Each organization will have natural funding streams based on its mission and capacities. A natural funding stream is a stream that fits the organization’s unique position in the community. For example, a community health organization may sell health education courses. This is a natural funding stream because it draws upon that organization’s unique capacities. Similarly, a hospital’s natural funding streams would likely be program service fees paid by patients, insurance companies, and the government.

The third step in developing an optional revenue model is to consider your organization’s mission and capacities to identify new funding streams. You will want to ask questions such as:

  • Who (or what institutions) are the natural stakeholders of this mission?
  • Who benefits from achieving this mission?
  • What are our core capacities?
  • What resources do we have to share?

For example, leaders of a small nonprofit farm might address the questions above as follows. They might identify the natural stakeholders as their customers (individuals, restaurants, grocery stores), the local government, and business communities. They might identify the beneficiaries as their customers, the local community, and future generations. They might consider their core capacities to be farming in general, farming heirloom tomatoes specifically, and educating consumers about the value of community-based agriculture. They might also identify the following resources to share: farmland, gazebo space, and food processing equipment. After answering these questions, the leaders might realize they could incorporate new revenue streams. For example, they might consider pursuing a small business grant, teaching classes on how to grow heirloom tomatoes, or renting out their gazebo for birthday parties or weddings.

Step 4: Develop your funding model.

Once you have examined the variation of revenue by subsector, considered the autonomy of your funding sources, and identified new funding sources based on your unique organization, it is time to develop your revenue model. A revenue model is a “methodical and institutionalized approach to building a reliable revenue base that will support an organization’s core programs and services'' (The Bridgespan Group, 2021). It is as simple as identifying what percentage of the organization’s revenue will come from which sources. Doing the work of the first three steps will allow you to make these decisions strategically rather than clamoring for every available dollar.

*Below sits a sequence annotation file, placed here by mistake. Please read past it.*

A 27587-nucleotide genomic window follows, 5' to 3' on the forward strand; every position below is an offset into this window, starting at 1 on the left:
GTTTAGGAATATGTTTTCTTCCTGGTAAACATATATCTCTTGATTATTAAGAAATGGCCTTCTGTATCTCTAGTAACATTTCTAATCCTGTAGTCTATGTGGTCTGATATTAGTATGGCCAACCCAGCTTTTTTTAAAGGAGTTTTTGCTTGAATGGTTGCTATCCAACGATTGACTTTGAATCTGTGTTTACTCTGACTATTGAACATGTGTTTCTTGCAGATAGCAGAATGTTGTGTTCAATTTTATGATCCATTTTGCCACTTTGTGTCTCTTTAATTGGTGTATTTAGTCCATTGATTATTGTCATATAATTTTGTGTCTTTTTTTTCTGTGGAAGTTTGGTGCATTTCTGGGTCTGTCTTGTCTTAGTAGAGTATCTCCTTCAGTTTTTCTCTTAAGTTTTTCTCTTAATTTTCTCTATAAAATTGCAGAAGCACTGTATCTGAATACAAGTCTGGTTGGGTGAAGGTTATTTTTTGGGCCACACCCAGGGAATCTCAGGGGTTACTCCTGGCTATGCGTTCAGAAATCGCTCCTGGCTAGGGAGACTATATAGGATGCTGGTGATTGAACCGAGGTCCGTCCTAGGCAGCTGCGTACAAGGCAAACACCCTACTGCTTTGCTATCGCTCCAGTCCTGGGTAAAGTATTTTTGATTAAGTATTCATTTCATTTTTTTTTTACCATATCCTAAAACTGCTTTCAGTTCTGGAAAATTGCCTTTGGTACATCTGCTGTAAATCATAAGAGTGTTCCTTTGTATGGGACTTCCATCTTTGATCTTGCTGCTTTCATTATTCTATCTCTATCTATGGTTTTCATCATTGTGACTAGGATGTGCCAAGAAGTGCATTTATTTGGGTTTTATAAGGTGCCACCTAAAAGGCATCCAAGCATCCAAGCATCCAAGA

The fourth step is to develop your optional revenue model. You can create this based on the first three steps. Alternatively, if you would like some examples to follow, scholars have identified funding models (Foster, Kim, & Christiansen, 2009; The Bridgespan Group, 2021). Foster, Kim, & Christiansen (2009) developed ten funding models: Heartfelt Connector, Beneficiary Builder, Member Motivator, Big Bettor, Public Provider, Policy Innovator, Beneficiary Broker, Resource Recycler, Market Maker, and Local Nationalizer. Each model varies based on the organization's mission and natural funding sources. For example, a Heartfelt Connector organization appeals easily to donors (e.g., a feed-a-child program). A Public Provider organization provides services typically paid for with government funding (e.g., homeless shelters). These models are a general guide that can help you understand what revenue streams make the most sense for your organization.

Mistakes to Avoid in Developing Revenue Streams

Leaders commonly make three mistakes as they work to determine the best revenue mix for their organization.

Letting the Mission Drift

Nonprofits may alter their mission or programming to meet the needs of grant funding. This can lead to a short-term increase in funding. In the long term, it is expensive and can deter the organization from accomplishing its mission. For example, imagine a farmers’ association that operates a sustainable agriculture certification training. The program teaches that environmentally sustainable agricultural practices reduce environmental pollutants. The organization wants to apply for a youth association grant, but it would have to add a separate program involving youth. A youth program may be aligned with the organization’s mission, but it adds a population not specified by that mission. This adds organizational expenses and responsibility that may not be worth the cost.

Glorifying Earned Income (Social Enterprise)